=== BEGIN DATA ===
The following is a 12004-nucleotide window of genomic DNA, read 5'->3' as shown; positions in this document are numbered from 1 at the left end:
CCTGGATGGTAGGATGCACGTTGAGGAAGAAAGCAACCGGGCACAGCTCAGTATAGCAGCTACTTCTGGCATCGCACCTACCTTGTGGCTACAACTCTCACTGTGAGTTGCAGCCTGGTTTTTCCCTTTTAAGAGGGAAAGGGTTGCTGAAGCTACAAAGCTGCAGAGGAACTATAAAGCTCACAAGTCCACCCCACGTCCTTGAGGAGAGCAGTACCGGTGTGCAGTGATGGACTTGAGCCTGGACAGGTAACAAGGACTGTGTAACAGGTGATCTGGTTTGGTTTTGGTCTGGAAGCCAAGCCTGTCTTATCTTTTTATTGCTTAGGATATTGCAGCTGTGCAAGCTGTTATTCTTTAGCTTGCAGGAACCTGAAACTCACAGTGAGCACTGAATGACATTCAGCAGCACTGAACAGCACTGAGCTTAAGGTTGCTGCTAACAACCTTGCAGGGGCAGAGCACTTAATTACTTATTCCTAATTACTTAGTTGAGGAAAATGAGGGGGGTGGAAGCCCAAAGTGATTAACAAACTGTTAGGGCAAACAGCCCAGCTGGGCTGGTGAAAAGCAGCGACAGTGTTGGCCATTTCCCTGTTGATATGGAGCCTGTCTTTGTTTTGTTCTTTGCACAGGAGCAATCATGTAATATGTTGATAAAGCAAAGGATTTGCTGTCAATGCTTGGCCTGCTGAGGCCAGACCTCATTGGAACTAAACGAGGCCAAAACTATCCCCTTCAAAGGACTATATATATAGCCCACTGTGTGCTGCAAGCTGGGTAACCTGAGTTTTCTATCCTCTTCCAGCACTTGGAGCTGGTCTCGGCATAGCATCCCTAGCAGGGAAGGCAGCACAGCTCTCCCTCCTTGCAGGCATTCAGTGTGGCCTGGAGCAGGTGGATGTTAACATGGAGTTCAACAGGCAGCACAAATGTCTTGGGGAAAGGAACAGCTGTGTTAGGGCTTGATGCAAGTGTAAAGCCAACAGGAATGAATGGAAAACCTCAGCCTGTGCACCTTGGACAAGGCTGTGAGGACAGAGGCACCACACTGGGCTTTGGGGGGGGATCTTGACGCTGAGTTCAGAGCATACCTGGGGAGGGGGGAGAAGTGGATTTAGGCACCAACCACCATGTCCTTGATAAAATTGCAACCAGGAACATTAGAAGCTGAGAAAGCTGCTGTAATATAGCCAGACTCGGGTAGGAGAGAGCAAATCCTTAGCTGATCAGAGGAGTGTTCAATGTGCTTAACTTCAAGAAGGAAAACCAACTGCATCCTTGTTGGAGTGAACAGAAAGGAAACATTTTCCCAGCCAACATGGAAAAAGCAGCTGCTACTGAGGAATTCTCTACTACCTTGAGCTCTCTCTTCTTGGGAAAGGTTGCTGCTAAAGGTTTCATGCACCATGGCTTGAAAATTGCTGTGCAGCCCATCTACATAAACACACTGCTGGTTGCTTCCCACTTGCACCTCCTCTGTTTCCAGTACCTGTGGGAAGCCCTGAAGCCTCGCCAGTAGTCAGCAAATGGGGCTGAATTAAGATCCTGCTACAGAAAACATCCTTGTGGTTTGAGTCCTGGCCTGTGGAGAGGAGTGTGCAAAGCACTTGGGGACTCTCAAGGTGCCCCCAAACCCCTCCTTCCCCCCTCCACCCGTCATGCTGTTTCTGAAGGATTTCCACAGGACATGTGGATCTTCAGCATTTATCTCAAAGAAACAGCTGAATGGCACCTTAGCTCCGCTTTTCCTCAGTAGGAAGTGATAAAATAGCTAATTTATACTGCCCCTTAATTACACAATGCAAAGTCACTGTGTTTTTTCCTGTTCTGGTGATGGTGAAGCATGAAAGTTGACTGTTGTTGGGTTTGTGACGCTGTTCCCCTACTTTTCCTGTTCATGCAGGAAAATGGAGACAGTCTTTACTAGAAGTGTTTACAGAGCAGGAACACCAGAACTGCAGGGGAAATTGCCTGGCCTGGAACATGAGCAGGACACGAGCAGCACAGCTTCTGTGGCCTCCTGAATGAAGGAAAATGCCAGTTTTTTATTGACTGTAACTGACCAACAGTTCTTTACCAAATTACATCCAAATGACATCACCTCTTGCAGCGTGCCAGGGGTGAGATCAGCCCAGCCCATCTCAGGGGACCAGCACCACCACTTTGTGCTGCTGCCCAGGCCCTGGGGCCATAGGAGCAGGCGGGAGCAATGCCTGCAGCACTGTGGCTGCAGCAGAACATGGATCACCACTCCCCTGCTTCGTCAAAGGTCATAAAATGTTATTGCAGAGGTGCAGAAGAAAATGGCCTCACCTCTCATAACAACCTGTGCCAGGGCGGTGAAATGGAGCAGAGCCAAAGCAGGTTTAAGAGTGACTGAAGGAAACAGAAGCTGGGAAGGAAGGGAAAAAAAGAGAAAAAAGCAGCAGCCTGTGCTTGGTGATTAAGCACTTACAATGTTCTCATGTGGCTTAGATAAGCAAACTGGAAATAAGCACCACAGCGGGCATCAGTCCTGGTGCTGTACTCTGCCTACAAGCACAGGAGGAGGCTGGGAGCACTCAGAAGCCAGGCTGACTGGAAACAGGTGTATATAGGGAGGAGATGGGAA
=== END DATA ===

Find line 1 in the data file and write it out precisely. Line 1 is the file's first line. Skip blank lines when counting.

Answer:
The following is a 12004-nucleotide window of genomic DNA, read 5'->3' as shown; positions in this document are numbered from 1 at the left end: